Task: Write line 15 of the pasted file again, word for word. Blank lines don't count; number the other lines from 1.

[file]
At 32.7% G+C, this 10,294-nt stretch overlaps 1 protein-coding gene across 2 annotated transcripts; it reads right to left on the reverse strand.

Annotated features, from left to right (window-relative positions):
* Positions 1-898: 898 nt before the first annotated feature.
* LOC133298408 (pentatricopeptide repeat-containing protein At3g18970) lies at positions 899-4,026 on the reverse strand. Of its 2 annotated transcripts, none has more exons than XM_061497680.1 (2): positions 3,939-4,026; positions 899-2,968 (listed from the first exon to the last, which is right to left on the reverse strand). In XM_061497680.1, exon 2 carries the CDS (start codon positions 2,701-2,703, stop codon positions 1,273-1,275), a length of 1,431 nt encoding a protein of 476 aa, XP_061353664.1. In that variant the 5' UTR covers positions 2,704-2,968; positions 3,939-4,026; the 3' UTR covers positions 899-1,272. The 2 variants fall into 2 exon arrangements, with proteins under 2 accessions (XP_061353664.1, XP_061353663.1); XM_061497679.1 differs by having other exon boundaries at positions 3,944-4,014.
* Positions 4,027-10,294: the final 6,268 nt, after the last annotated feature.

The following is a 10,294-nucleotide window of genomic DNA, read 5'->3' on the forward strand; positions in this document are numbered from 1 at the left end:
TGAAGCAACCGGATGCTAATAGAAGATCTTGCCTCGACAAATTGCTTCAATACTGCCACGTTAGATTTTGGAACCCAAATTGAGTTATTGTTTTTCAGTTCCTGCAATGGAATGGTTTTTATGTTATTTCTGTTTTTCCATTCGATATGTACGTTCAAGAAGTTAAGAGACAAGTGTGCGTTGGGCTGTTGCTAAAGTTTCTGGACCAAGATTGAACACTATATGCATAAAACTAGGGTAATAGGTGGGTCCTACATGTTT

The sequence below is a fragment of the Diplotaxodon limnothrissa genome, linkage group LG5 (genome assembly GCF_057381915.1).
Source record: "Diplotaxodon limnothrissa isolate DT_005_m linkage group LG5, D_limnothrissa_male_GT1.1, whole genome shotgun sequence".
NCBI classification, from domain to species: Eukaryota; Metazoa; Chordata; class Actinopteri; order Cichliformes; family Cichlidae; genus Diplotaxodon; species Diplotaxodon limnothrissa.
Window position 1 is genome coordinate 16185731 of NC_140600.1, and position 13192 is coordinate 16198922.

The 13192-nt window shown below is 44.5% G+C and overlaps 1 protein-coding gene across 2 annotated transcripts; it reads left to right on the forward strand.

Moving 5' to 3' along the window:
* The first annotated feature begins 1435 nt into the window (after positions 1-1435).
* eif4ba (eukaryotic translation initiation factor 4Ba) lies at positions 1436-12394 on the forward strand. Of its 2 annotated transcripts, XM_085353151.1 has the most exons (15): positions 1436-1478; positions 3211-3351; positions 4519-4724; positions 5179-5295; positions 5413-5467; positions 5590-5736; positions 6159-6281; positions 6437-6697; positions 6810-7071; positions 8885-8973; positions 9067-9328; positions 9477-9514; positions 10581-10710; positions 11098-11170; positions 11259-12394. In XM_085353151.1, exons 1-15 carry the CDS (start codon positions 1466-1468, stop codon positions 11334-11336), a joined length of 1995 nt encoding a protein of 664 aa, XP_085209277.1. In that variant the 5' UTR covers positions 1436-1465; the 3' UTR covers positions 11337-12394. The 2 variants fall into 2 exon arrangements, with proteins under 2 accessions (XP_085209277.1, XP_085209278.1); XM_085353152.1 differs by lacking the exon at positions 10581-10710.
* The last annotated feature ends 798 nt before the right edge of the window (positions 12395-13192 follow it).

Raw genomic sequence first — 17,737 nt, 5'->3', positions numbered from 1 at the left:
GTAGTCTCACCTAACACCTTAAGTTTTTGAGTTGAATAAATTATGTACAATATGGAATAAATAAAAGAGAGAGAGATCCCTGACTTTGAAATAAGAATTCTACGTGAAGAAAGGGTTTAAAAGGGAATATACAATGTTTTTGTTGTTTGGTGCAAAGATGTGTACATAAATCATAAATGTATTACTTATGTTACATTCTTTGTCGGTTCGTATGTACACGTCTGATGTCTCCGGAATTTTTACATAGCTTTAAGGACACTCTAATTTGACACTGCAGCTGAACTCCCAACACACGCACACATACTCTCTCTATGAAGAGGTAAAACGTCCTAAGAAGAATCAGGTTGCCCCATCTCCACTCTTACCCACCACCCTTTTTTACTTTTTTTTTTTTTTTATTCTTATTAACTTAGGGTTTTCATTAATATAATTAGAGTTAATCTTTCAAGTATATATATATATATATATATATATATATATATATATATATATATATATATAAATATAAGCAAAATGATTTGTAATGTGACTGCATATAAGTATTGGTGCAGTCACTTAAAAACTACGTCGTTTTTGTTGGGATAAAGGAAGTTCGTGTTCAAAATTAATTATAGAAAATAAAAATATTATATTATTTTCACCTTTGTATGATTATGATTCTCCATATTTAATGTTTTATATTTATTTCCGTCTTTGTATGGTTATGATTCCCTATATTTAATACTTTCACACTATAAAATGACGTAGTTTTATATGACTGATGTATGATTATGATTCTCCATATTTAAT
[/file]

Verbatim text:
* eif4ba (eukaryotic translation initiation factor 4Ba) lies at positions 1436-12394 on the forward strand. Of its 2 annotated transcripts, XM_085353151.1 has the most exons (15): positions 1436-1478; positions 3211-3351; positions 4519-4724; positions 5179-5295; positions 5413-5467; positions 5590-5736; positions 6159-6281; positions 6437-6697; positions 6810-7071; positions 8885-8973; positions 9067-9328; positions 9477-9514; positions 10581-10710; positions 11098-11170; positions 11259-12394. In XM_085353151.1, exons 1-15 carry the CDS (start codon positions 1466-1468, stop codon positions 11334-11336), a joined length of 1995 nt encoding a protein of 664 aa, XP_085209277.1. In that variant the 5' UTR covers positions 1436-1465; the 3' UTR covers positions 11337-12394. The 2 variants fall into 2 exon arrangements, with proteins under 2 accessions (XP_085209277.1, XP_085209278.1); XM_085353152.1 differs by lacking the exon at positions 10581-10710.